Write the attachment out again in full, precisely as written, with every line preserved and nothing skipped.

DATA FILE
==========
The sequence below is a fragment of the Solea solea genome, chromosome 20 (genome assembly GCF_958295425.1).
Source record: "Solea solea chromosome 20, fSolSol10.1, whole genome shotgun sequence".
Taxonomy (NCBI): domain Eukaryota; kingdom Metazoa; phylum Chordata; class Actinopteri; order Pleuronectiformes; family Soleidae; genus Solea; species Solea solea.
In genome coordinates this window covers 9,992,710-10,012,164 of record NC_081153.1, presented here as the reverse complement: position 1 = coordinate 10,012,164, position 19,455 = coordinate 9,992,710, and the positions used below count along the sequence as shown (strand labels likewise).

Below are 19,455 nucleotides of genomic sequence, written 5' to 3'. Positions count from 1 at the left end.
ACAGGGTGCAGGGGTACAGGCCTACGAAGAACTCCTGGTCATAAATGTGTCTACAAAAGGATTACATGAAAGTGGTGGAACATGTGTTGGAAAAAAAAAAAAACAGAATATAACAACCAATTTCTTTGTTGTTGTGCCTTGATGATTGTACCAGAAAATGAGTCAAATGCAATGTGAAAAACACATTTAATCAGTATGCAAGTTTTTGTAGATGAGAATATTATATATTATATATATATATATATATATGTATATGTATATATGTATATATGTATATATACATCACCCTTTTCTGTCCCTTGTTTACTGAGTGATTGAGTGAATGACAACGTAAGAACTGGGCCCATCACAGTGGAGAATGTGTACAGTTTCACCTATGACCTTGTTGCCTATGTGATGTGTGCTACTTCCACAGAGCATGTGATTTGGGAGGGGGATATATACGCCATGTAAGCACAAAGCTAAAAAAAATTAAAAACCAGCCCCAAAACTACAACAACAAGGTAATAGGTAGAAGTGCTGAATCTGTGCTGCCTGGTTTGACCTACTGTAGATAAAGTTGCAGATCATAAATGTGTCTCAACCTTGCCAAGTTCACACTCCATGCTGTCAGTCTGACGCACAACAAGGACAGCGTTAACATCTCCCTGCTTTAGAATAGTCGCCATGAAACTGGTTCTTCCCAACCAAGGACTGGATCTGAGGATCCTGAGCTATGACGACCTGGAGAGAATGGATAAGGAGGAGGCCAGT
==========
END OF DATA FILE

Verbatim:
The sequence below is a fragment of the Solea solea genome, chromosome 20 (genome assembly GCF_958295425.1).
Source record: "Solea solea chromosome 20, fSolSol10.1, whole genome shotgun sequence".
Taxonomy (NCBI): domain Eukaryota; kingdom Metazoa; phylum Chordata; class Actinopteri; order Pleuronectiformes; family Soleidae; genus Solea; species Solea solea.
In genome coordinates this window covers 9,992,710-10,012,164 of record NC_081153.1, presented here as the reverse complement: position 1 = coordinate 10,012,164, position 19,455 = coordinate 9,992,710, and the positions used below count along the sequence as shown (strand labels likewise).

Below are 19,455 nucleotides of genomic sequence, written 5' to 3'. Positions count from 1 at the left end.
ACAGGGTGCAGGGGTACAGGCCTACGAAGAACTCCTGGTCATAAATGTGTCTACAAAAGGATTACATGAAAGTGGTGGAACATGTGTTGGAAAAAAAAAAAAACAGAATATAACAACCAATTTCTTTGTTGTTGTGCCTTGATGATTGTACCAGAAAATGAGTCAAATGCAATGTGAAAAACACATTTAATCAGTATGCAAGTTTTTGTAGATGAGAATATTATATATTATATATATATATATATATATGTATATGTATATATGTATATATGTATATATACATCACCCTTTTCTGTCCCTTGTTTACTGAGTGATTGAGTGAATGACAACGTAAGAACTGGGCCCATCACAGTGGAGAATGTGTACAGTTTCACCTATGACCTTGTTGCCTATGTGATGTGTGCTACTTCCACAGAGCATGTGATTTGGGAGGGGGATATATACGCCATGTAAGCACAAAGCTAAAAAAAATTAAAAACCAGCCCCAAAACTACAACAACAAGGTAATAGGTAGAAGTGCTGAATCTGTGCTGCCTGGTTTGACCTACTGTAGATAAAGTTGCAGATCATAAATGTGTCTCAACCTTGCCAAGTTCACACTCCATGCTGTCAGTCTGACGCACAACAAGGACAGCGTTAACATCTCCCTGCTTTAGAATAGTCGCCATGAAACTGGTTCTTCCCAACCAAGGACTGGATCTGAGGATCCTGAGCTATGACGACCTGGAGAGAATGGATAAGGAGGAGGCCAGT